Museum-quality posters with vivid prints made on thick and durable matte paper.
Lao Tzu - Chinese Sage, Philosopher
and Teacher, Master of Confucius
Authors Note - Raul: I grew up really
on Chinese Philosophy and Lao Tzu
teachings. Even thou in Puerto Rico
the official religion is Catholicism, and
I attended a Catholic school for 10 years.
It all started like a spell: I was walking
across the UPR (University of PR)
since i attended their High School (UHS).
Then one day, next to their main
bookstore - something - almost a force
- made me to go inside the bookstore,
then inside my hand was directed to
a particular book:
'A Source Book in Chinese Philosophy'
by Wing-Tsit Chan, from Princeton University.
It was affordable and I purchased it
immediately. It was an extremely
clear book! It covered very many
Chinese masters... encyclopedic.
Extremely deep teachings!
It changed my life forever. It is still
available - the 1st reference below.
Eventually many years later in CA I
did meet a Master like Lao Tzu.
The Venerable Taungpulu Sayadaw
from Burma (Theravada Buddhism).
Taungpulu actually grew up in a farm
near China, and this - the most ancient
form of Buddhism, over 2,500 years old
is composed of 'forest monks'. So their
practices are very similar to Taoism
since they take Natures simplicity
as a basis for practice... The point is
that all of this was the culmination
of a deep study of Taoism. And as
we see there was an evolution:
Taoism --> Confucianism --> Buddhism
One example of how practical Taoism
is: when working in the competitive
Silicon Valley in CA, i applied daily
'The wise one does not compete, so
no one can compete with him."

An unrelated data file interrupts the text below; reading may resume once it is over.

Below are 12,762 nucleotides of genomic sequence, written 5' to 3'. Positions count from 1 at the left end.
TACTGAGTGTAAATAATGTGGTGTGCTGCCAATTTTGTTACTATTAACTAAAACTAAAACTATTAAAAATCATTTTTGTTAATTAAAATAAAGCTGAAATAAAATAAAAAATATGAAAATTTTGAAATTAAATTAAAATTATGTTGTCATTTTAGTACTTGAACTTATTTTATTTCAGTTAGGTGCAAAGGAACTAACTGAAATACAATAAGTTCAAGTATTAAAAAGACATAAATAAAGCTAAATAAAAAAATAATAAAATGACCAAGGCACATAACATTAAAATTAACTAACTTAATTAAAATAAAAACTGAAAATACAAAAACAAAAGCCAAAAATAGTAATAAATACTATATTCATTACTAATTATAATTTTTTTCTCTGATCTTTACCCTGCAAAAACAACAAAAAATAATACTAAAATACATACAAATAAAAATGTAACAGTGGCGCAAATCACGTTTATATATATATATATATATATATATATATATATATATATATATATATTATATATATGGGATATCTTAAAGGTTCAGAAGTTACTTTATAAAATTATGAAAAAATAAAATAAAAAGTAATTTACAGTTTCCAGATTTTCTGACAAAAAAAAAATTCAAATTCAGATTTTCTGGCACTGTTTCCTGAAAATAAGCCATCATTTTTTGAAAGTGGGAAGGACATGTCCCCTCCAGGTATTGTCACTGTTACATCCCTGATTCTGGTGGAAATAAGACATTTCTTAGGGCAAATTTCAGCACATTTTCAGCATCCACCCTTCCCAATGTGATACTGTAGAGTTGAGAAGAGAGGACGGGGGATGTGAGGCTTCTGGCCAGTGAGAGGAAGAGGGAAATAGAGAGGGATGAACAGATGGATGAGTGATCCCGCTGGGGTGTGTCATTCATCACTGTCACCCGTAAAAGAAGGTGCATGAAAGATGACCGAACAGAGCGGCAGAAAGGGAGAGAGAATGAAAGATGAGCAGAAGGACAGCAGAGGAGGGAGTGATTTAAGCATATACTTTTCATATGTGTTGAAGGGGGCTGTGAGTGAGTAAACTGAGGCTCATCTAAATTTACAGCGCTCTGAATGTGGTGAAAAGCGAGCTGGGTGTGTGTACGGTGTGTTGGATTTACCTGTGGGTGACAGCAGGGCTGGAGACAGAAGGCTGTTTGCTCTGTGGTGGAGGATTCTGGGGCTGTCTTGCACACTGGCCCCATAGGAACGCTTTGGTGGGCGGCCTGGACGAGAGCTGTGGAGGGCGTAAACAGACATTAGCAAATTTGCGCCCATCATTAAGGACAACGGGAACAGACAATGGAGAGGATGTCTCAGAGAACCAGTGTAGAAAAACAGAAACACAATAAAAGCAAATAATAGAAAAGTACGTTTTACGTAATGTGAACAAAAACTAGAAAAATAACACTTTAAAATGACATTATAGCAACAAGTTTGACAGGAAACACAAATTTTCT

It's a deep statement of non-violence
or 'you need two to argue' etc.
The points is that as i was in an aggressive
environment were many suffered trying
to gain positions and status, I was
happy doing what i was supposed
to do, and serving and helping
as I could. It really helped!
The story I know is that Lao Tzu, who
was the emperors librarian, was sick
of the world and left for the desert.
At the realms gate a guard asked him
for asummary of his teachings. And
there came the aphorisms. Then
eventually the Tao te Ching became
the most read and studied book
ever, since China is the most
populous country. Later on Confucius,
an ardent admirer of Lao Tzu, created
his version, more directed to morality
and practical advice or rules,
still very good too.
And more important, Confucius became
the great Teacher, the one that did follow
the path of Love of Learning and Love
for all people - Kings and Peasants.
So If Confucius was so incredibly
advanced, how must his master been?
He said that Lao Tzu was like a
dragon - flies in the wind!
It reminds me of Ramakrishna and
his disciple Vivekananda, or Christ
and Peter etc.
One point many miss is that over the
years, several people have had
'illuminations' and then sat down
and wrote their insights. When they
presented them they were told it
was not new, it was the Tao Te Chin!
Just rephrased a bit. So if 'he' is still
around helping people I can't tell, but
do not be surprised, they call
that a Bodhisattva...
Another point is that thru the years
and changes in China there were
attempts to destroy
past history (not the 1st time there...).
But we have seen a surge of devotion
world wide to both Confucius and his
master - Lao Tzu. There are now
many temples, rites and ceremonies
in their names!
Just search on the web for 'temples
- CONFUCIUS' and you will see some
all over the world.
Extract on Taoism - from the 'Ancient
by Emily Mark
2016 Lao-Tzu (by Thanato)
Taoism (also known as Daoism) is a
Chinese philosophy attributed to
Lao Tzu (c. 500 BCE) which contributed
to the folk religion of the people
primarily in the rural areas of China
and became the official religion of
the country under the Tang Dynasty.
Taoism is therefore both a philosophy
and a religion.
It emphasizes doing what is natural
and "going with the flow" in accordance
with the Tao (or Dao), a cosmic force
which flows through all things
(ie: prana, chi etc) and binds and